The Arabs were not familiar with any of the then known sciences, but being a people under the necessity of traveling at night ‑particularly during the hot season‑across pathless deserts, they were interested in the elements of astronomy and had acquired a certain degree of proficiency in them.
Their principal vices were indulgence in liquor and gambling, and promiscuity in sexual relations. Woman was held in little honor, and among certain families who prided themselves on their status, the practice of infanticide of females was common. In fact, woman was regarded more as a chattel than as a companion or helpmeet, occupying a position only slightly above that of a slave. When a man died his sons inherited all his wives, except the mothers of the sons. Each son, however, was responsible for the welfare of his own mother.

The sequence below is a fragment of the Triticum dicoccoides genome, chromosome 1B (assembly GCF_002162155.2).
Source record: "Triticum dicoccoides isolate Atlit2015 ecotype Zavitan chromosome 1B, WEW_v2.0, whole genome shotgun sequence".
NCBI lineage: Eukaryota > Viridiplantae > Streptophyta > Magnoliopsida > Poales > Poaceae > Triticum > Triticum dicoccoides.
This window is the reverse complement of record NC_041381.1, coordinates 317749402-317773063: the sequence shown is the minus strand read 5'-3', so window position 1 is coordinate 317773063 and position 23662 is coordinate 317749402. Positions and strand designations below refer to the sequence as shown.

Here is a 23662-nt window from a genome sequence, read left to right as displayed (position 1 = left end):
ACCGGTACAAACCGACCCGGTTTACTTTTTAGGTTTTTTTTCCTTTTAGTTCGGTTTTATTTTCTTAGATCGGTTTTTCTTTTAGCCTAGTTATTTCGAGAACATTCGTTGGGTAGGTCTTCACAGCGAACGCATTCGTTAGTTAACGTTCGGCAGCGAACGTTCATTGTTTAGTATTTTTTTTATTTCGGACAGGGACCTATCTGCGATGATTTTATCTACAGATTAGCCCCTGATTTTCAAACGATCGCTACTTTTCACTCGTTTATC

Slavery was a familiar and widespread institution, and there was no limit to the hardship and indignity to which a slave might be exposed. The condition of slaves was a cycle of wretchedness and misery, terminated only by death,
The wealth and substance of the nomadic tribes consisted of horses, camels, sheep, and goats, all of which were highly valued on account of their useful qualities. They served as means of transport and sustenance, and they provided protection in the form of tents and clothing fashioned from their wool, hair, and hide.
The town dwellers carried on considerable trade through caravans, which plied not only between the townships of Arabia proper, but as far north as Syria, including Palestine, and also to the countries immediately to the east and west of the northern part of the peninsula. There was a certain amount of trade with India; Indian swords were highly prized.
Dates and liquor were among the products of Arabia, of which the former were much appreciated outside Arabia also. A certain amount of sericulture was carried on in Yemen and other parts of the peninsula, and silk cloth and stuffs were manufactured.